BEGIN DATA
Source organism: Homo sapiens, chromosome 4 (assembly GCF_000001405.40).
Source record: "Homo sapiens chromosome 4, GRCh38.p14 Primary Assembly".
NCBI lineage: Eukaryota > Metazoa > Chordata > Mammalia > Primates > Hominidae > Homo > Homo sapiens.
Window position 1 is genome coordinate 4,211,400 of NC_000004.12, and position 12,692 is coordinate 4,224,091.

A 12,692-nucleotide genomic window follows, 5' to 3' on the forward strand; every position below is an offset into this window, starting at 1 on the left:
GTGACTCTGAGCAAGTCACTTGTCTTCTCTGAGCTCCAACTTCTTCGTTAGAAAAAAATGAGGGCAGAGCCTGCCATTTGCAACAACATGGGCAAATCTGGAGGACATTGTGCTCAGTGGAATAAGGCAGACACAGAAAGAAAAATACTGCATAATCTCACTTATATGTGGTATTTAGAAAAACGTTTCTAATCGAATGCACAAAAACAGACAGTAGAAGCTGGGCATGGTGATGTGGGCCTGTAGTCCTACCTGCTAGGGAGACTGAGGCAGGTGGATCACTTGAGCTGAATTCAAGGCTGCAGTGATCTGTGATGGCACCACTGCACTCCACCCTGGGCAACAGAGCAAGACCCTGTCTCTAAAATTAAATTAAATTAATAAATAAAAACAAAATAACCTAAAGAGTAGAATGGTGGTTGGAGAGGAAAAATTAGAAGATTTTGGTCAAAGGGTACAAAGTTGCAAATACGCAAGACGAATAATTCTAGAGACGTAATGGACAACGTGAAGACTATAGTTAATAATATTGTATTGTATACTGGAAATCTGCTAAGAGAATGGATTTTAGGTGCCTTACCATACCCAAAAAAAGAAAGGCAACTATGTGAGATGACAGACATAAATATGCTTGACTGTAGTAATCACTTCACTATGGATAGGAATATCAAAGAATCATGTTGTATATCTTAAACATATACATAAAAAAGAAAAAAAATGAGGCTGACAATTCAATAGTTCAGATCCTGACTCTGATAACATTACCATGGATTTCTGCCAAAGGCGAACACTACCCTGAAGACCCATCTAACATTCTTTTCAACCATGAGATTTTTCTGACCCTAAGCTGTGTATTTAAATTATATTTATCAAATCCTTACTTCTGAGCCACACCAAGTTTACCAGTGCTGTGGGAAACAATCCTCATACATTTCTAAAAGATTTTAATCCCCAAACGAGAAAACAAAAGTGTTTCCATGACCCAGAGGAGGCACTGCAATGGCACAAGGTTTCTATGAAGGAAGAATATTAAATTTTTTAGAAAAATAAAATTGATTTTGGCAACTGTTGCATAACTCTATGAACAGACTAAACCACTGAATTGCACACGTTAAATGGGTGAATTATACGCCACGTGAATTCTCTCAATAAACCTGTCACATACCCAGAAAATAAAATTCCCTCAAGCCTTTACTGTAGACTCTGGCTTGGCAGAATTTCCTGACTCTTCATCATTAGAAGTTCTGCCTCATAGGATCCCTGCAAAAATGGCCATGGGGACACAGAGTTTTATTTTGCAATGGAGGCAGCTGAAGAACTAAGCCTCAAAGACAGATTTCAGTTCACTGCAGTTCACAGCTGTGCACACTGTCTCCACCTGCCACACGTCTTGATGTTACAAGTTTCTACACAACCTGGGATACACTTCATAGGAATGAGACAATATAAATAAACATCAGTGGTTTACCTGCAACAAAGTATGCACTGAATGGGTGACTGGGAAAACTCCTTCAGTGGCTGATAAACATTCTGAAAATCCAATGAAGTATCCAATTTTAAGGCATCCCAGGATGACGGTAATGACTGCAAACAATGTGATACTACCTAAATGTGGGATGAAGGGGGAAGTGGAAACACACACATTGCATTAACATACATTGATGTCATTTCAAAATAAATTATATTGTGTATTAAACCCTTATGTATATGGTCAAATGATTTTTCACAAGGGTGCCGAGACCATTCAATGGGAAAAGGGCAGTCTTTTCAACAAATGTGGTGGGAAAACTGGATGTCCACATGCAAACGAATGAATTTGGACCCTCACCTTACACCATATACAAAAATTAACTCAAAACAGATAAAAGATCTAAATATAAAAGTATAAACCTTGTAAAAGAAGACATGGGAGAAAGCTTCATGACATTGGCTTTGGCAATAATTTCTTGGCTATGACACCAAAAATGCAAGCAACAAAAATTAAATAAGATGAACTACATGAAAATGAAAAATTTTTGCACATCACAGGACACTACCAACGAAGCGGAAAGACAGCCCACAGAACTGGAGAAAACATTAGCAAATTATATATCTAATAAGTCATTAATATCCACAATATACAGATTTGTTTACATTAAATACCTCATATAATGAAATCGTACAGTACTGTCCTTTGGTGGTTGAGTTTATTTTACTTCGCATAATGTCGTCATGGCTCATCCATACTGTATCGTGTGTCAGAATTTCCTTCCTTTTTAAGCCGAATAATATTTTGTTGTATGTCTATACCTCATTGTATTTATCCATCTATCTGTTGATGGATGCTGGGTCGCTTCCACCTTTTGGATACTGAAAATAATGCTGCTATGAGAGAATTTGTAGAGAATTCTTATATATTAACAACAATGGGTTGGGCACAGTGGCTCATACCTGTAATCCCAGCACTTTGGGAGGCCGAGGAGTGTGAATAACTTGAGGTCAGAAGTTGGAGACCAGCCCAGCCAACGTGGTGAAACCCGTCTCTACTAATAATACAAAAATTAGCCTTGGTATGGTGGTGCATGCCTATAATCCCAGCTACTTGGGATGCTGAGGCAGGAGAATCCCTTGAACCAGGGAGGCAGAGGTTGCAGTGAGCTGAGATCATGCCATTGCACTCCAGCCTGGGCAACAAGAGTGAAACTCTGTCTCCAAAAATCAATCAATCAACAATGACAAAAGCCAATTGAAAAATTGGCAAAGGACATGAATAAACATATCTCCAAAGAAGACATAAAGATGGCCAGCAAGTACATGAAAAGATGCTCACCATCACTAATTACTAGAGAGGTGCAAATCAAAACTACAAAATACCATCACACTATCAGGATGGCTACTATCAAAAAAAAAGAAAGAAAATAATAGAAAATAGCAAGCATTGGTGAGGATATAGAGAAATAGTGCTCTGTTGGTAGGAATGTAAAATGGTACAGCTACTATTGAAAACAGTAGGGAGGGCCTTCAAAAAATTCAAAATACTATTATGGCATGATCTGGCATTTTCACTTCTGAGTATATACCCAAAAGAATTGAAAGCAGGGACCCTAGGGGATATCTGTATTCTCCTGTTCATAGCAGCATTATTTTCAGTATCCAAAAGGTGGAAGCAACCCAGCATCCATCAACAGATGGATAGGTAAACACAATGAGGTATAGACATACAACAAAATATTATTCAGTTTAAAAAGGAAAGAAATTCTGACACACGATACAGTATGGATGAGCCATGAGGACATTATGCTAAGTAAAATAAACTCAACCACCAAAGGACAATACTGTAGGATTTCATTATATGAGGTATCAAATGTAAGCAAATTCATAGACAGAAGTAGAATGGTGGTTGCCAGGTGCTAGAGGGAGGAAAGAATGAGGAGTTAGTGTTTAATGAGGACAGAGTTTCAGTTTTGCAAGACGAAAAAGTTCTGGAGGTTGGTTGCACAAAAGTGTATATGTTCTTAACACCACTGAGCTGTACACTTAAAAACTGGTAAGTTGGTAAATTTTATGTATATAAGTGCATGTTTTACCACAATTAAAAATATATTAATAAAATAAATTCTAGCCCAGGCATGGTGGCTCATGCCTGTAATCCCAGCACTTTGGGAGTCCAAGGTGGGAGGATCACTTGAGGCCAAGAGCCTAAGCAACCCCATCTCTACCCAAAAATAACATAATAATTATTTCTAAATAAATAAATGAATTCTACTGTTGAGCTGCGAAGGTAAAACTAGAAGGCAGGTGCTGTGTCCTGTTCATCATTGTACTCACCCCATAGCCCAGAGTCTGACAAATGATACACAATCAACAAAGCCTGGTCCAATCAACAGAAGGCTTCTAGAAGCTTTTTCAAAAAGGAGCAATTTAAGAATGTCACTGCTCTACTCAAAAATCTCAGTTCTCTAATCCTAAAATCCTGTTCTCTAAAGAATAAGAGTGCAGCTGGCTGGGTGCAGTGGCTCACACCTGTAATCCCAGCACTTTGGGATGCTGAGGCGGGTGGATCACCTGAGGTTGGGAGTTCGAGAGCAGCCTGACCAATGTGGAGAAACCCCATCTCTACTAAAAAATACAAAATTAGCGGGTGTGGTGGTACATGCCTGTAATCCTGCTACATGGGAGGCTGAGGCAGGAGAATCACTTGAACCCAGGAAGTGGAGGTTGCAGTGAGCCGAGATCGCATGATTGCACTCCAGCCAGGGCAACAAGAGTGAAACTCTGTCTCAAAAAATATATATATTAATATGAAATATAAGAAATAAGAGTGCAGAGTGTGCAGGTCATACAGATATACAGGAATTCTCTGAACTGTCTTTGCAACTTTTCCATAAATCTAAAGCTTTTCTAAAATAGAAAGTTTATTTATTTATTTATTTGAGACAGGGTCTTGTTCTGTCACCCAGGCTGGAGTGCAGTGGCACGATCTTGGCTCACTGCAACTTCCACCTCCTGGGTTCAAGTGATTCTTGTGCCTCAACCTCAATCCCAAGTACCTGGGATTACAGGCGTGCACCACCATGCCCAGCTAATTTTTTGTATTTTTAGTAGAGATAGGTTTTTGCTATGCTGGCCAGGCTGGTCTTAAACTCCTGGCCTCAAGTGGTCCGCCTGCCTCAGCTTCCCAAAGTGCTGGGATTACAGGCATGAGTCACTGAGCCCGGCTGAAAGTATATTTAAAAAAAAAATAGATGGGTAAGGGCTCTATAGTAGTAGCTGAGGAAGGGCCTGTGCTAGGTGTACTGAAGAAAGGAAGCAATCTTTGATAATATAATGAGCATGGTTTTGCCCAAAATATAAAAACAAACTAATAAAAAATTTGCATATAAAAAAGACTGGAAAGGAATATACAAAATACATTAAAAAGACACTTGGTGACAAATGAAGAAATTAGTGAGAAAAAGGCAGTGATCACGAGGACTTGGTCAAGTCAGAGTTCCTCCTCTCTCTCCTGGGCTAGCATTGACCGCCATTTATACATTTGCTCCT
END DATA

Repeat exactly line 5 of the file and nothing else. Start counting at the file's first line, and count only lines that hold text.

A 12,692-nucleotide genomic window follows, 5' to 3' on the forward strand; every position below is an offset into this window, starting at 1 on the left: